* loving all the space we have to plant in for the fall thanks to both our neighbor’s tractor work on the farm and some hired tractor work out at our leased growing space–more than we have ever had to work with! Even though summer may be late or never this year, meaning all of those crops we grow only in the summer will arrive late, we will undoubtably have a really big late summer/early fall, with loads of food.
*wondering if all of that will make up for having less food in late spring early summer than we would have liked? We can only hope!
*moving on from strawberries, as wonderful as they are, to gooseberries from our place, wild cherries galore but almost gone, and this week, blueberries from our favorite blueberry patch!
*harvesting the very first “summer” crop, green beans, dragon’s tongue!
*constantly telling different stories of what we might do differently next year, where we will take the business, what we need to focus on, invest in, etc, etc. This is an amazing process that I am just now, five years in, able to recognize as it happens. Through the year, as we observe the weather and its effect over the last few years, see harvests unfold, markets go through their season,discuss customer buying preferences, CSA feedback, and how our family life is working in the midst of it all, we begin imagining the next year in various ways, over and over again, until we usually finalize our new plans around for the coming season by the end of the year. This morning I wondered if the farm would ever just be a certain way, settled as a business, but realized that no business is probably ever like that, at least if it wants to continue to be successful.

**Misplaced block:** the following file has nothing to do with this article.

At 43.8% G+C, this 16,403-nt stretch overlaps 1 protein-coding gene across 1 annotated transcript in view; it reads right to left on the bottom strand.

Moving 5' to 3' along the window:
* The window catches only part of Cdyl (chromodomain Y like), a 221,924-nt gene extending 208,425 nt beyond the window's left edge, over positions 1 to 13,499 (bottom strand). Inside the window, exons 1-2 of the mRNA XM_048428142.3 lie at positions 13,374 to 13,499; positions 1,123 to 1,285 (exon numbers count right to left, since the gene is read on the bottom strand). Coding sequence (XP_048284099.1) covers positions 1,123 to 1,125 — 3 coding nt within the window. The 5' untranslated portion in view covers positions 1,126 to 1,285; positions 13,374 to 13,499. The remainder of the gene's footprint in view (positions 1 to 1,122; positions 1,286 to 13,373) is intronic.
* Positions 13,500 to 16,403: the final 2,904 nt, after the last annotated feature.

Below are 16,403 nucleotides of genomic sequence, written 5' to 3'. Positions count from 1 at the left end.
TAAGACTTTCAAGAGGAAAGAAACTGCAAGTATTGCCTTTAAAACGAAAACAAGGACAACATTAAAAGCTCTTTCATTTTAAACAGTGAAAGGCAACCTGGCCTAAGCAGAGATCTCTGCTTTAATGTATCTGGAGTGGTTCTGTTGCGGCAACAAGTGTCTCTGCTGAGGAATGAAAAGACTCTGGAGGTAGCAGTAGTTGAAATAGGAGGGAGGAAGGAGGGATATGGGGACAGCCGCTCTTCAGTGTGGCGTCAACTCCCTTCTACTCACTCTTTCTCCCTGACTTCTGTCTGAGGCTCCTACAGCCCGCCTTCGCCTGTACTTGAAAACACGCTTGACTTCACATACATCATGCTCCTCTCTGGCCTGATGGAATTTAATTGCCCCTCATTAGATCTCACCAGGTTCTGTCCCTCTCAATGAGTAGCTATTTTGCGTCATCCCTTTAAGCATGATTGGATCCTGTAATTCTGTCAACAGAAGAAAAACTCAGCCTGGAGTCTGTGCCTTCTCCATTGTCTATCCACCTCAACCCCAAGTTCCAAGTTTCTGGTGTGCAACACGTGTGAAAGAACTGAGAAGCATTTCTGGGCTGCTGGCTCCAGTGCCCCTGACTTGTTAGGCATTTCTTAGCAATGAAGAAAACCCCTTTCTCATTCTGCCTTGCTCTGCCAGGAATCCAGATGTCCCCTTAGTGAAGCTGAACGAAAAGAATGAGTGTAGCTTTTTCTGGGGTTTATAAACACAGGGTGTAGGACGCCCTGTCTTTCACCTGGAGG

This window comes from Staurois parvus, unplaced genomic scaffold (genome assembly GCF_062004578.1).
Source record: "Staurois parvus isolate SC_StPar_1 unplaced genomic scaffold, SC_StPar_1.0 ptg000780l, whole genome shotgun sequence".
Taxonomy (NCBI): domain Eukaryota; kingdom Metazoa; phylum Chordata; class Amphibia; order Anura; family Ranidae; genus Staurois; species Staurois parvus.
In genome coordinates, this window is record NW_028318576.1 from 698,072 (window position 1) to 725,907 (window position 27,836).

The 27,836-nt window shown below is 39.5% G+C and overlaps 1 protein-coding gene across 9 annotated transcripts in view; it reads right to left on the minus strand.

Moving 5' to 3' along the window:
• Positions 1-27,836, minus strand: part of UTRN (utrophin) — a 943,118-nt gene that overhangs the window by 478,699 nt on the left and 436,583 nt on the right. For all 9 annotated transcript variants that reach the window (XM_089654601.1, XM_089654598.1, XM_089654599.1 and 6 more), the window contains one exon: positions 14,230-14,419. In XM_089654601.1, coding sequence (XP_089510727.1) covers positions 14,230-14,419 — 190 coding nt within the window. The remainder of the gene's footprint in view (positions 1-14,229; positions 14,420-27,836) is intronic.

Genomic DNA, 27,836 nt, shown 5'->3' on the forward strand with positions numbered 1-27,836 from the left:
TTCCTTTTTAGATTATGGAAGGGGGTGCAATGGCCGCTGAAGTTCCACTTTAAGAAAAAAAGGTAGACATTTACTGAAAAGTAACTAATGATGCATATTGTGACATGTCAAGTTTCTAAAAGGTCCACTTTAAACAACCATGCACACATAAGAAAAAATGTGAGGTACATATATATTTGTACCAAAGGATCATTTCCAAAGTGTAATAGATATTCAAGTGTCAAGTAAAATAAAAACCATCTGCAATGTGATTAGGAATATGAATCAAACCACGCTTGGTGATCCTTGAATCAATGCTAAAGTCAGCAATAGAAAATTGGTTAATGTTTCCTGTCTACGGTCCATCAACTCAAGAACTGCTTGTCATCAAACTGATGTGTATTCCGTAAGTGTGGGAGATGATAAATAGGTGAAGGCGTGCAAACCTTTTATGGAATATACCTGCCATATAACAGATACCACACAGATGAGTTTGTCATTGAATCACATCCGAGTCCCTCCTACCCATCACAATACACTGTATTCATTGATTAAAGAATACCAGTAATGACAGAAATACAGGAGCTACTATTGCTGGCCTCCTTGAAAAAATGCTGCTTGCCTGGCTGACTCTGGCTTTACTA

*trying to think very positively about the extremely mild summer we are experiencing. For example, seeds started in July can be a real trick, keeping them as wet at they need to be in either a greenhouse that is really hot or outside where it is really hot. No worries about that this year! Also, most people seem to thrive when the temperatures are in the seventies, and as much as I feel like I thrive when it is hot and I am sweating while I weed instead of thinking about getting a sweater, I am thankful we are comfortable and hope that those folks who are dealing with extreme heat right now soon get some of that same comfort.
*getting ready for our oldest son’s tenth birthday and absolutely becoming charmed with the new phase of his development as much as I am equally overwhelmed with emotion at the end of his whole babyhood, because let me tell you, at ten, it is nearly gone!
All of this and many, many other small little bits of life have been happening. The baby is crawling! We are frantically trying to rearrange the home to suit this new little guy on the move. Parks, lakes, play dates, new friends. Sweet and tart wild food, market day socializing, quiet summer night frog hunts. Playing daddy elves while he isn’t looking and weeding places like the kohlrabi bed, those that don’t make his most important to do list, but need to be done just the same. In the meantime, another year is passing in ways both wonderfully the same as we go through another season on the farm and always different as it unfolds and we grow, all of us, a bit more. I hope that computer troubles aside, I can share more of the season with all of you before it is gone.